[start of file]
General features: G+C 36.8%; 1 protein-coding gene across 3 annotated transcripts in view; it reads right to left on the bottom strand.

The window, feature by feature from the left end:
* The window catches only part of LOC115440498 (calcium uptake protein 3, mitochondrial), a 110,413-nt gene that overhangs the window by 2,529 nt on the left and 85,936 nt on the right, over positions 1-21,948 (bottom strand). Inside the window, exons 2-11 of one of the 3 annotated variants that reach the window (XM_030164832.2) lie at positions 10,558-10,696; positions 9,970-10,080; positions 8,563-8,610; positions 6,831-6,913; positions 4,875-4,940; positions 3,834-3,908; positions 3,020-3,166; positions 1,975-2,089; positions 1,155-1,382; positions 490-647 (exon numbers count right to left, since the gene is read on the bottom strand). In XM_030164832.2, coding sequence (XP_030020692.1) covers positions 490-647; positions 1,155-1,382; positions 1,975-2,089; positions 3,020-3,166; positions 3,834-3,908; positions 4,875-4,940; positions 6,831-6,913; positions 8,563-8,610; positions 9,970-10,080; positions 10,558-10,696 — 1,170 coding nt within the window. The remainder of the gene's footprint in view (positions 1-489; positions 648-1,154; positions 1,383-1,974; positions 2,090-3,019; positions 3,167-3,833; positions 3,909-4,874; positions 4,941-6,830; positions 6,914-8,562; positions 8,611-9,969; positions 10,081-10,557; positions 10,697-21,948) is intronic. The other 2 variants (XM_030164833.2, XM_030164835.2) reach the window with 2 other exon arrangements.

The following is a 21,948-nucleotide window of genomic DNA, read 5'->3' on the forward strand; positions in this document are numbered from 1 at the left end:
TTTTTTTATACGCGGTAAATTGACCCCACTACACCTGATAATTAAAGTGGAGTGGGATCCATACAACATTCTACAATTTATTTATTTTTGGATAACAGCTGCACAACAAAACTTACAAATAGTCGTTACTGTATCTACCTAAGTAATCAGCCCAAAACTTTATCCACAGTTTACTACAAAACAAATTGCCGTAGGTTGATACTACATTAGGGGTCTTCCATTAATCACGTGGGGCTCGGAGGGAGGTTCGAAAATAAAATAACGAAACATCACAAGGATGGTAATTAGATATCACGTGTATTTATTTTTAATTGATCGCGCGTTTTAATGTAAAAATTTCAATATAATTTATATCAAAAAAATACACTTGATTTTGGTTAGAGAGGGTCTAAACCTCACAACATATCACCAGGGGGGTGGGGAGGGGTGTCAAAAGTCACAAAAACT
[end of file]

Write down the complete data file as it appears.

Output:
General features: G+C 36.8%; 1 protein-coding gene across 3 annotated transcripts in view; it reads right to left on the bottom strand.

The window, feature by feature from the left end:
* The window catches only part of LOC115440498 (calcium uptake protein 3, mitochondrial), a 110,413-nt gene that overhangs the window by 2,529 nt on the left and 85,936 nt on the right, over positions 1-21,948 (bottom strand). Inside the window, exons 2-11 of one of the 3 annotated variants that reach the window (XM_030164832.2) lie at positions 10,558-10,696; positions 9,970-10,080; positions 8,563-8,610; positions 6,831-6,913; positions 4,875-4,940; positions 3,834-3,908; positions 3,020-3,166; positions 1,975-2,089; positions 1,155-1,382; positions 490-647 (exon numbers count right to left, since the gene is read on the bottom strand). In XM_030164832.2, coding sequence (XP_030020692.1) covers positions 490-647; positions 1,155-1,382; positions 1,975-2,089; positions 3,020-3,166; positions 3,834-3,908; positions 4,875-4,940; positions 6,831-6,913; positions 8,563-8,610; positions 9,970-10,080; positions 10,558-10,696 — 1,170 coding nt within the window. The remainder of the gene's footprint in view (positions 1-489; positions 648-1,154; positions 1,383-1,974; positions 2,090-3,019; positions 3,167-3,833; positions 3,909-4,874; positions 4,941-6,830; positions 6,914-8,562; positions 8,611-9,969; positions 10,081-10,557; positions 10,697-21,948) is intronic. The other 2 variants (XM_030164833.2, XM_030164835.2) reach the window with 2 other exon arrangements.

The following is a 21,948-nucleotide window of genomic DNA, read 5'->3' on the forward strand; positions in this document are numbered from 1 at the left end:
TTTTTTTATACGCGGTAAATTGACCCCACTACACCTGATAATTAAAGTGGAGTGGGATCCATACAACATTCTACAATTTATTTATTTTTGGATAACAGCTGCACAACAAAACTTACAAATAGTCGTTACTGTATCTACCTAAGTAATCAGCCCAAAACTTTATCCACAGTTTACTACAAAACAAATTGCCGTAGGTTGATACTACATTAGGGGTCTTCCATTAATCACGTGGGGCTCGGAGGGAGGTTCGAAAATAAAATAACGAAACATCACAAGGATGGTAATTAGATATCACGTGTATTTATTTTTAATTGATCGCGCGTTTTAATGTAAAAATTTCAATATAATTTATATCAAAAAAATACACTTGATTTTGGTTAGAGAGGGTCTAAACCTCACAACATATCACCAGGGGGGTGGGGAGGGGTGTCAAAAGTCACAAAAACT